Wait a minute, you say:  Did I sign on as a host or a sales rep?  Remember that you should always use the same skills internally as you externally.  And the difference between good and great is only 10%.  Don’t both of those apply here?  Your boss is going to be helping you be successful, so why wouldn’t you want to make her life as easy as possible as it pertains to traveling with you?  By doing these small things and having an awareness, doesn’t it position you as a winner?  History says yes.

These same skills–asking the right questions, doing the research, going the extra mile, and making life easy for the manager who can make your life better are the same ones you need to help you get a job within medical sales.  All of these skills will help you stand out as a great candidate who gets the job and a sales rep who continues to make a fantastic impression on your boss.

–Kraig McKee, Senior Recruiter, PHC Consulting

PS – Don’t miss the ABC’s of Field Travel and Training Part 1

Sales Forecasting: Use the Rule of 78

Everyone knows what their annual goal is, but how do you calculate how much you need to close each month if you missed your goal for the first 3 months of the year?  The Rule of 78 to the rescue.

Sales goal planning needs more than a crystal ball.

The Rule of 78 is used in the diagnostic industry to calculate how much new business you need to close to hit your annual sales goal. It allows you to recalculate that increment or growth as the year unfolds.

You say, “Why do I need to recalculate, I have a sales budget that breaks down my goal by the month?

I say “That’s great, tell me what new business you have to close for the remaining 9 months of the year if you missed your goal and didn’t sell enough in the first quarter.

That’s why you need the Rule of 78.  It allows you to calculate how much new business you need to close to hit your growth budget based on where you are at that time.

This tool is very valuable for reps formulating tactics to help them achieve their goals. It is also very helpful for managers to help reps realize that there is a point of no return, i.e., a point in the year that they cannot “catch up”, even if they get a big order. The reason being, there aren’t enough selling opportunities in the year.

Before we work through an example, consider these facts:

1) The Rule of 78 (Ro78) assumes that you maintain your base business.

2) The “increment” is the amount of new business you need to sell to add to your base business to hit your sales goal.

Base business + New Business (growth or increment) = Your sales goal for the year.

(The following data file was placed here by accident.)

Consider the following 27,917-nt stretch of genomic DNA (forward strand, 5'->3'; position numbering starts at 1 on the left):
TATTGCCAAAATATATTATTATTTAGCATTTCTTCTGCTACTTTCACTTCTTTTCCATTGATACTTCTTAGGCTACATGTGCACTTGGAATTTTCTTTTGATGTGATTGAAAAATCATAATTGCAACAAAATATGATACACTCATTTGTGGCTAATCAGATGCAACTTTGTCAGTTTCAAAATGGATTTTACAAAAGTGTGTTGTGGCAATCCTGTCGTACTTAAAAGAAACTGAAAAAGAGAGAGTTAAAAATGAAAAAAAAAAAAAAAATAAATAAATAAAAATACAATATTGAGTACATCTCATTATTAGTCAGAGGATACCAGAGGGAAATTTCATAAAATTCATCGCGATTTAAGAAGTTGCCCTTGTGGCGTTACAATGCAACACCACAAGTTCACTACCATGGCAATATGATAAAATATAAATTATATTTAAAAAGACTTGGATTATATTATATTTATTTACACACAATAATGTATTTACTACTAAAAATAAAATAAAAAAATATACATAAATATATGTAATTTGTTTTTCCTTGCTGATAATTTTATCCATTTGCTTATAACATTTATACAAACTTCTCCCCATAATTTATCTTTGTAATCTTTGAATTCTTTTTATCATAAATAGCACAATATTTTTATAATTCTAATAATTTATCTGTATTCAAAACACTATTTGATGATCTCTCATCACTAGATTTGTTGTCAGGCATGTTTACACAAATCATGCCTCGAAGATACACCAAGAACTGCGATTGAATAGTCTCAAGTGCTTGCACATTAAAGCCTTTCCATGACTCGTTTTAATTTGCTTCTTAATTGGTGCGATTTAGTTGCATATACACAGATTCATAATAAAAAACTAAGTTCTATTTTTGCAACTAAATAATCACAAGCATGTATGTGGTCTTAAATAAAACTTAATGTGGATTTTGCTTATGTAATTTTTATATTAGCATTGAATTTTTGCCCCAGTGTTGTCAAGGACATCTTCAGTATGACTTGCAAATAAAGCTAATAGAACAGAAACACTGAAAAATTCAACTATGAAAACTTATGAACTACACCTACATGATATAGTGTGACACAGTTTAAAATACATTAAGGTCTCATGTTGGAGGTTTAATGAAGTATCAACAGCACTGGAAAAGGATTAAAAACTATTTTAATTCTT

3) The Ro78 allows you to calculate in “real time”.

How much will you have to close to make up for an account that you lost in March?

Let’s look at some simple examples now:

Your sales goal for the year is $122,000 and your territory finished at $100,000 last year…so, $22,000 is your growth or increment.

The company wants you to grow your territory $22,000 larger than it was last year.

$100,000 + $22,000 = $122,000
Base Growth/increment Annual Sales Goal

$100,000-your total last year’s production.

It seems like you need to sell $10,166.67 (base +increment/growth) per month, starting in January (122,000 / 12 = $10,166.67)

That seems simple enough—but hold that thought.

This is where they get The Rule of 78.

January 12

February 11

March 10

April 9

May 8

June 7

July 6

August 5

September 4

October 3

November 2

December 1

The numbers to the right represent the number of selling opportunities in a year. You start in January with 12; February has 11, March 10 etc.

That equals 78 selling opportunities.

Now to the fun part.

It is the end of March and you have only sold $2,000 and you should have sold $30,499.98. ($122,000/12=$10,166.67 per month. $10,166.67x 3 = $30,499.98)

Tell me how much new business you need to close every month for the rest of the year to achieve your sales goal?

First, I need to calculate how many selling opportunities I have left in the year.

78 Total Selling Opportunities in a full year

-33 (Selling opportunities lost-Jan-12, Feb-11, March-10=33)

45 Remaining selling opportunities

Your annual growth budget divided by the remaining selling opportunities equals the new increment or growth that you need to sell each month for the remainder of the year.

$22,000(annual sales growth goal)-$2,000(your actual sales for that period) / 45 = $444.44

Since you sold only $2,000 in January, February and March, your increment/growth went from $282.05 per month (total growth goal for the year / 78) to $444.44. That means that you can still hit your annual sales goal if you maintain your base business and add $444.44 of new business each month for the remainder of the year.

Try one yourself:

Use the same annual sales growth goal of $22,000.

You sold $8,000 worth of new business by June.

How much new business (while maintaining your base) do you need each month to hit your annual sales growth goal of $22,000?

1) Calculate the selling opportunities left in the year after June.

78-57(12-11-10-9-8-7) =21

2) Subtract the new business that you have done through June from your annual sales growth goal ($22,000-$8,000=$14,000) to derive the amount of new business you need to add each month for the last six months of the year ($14,000).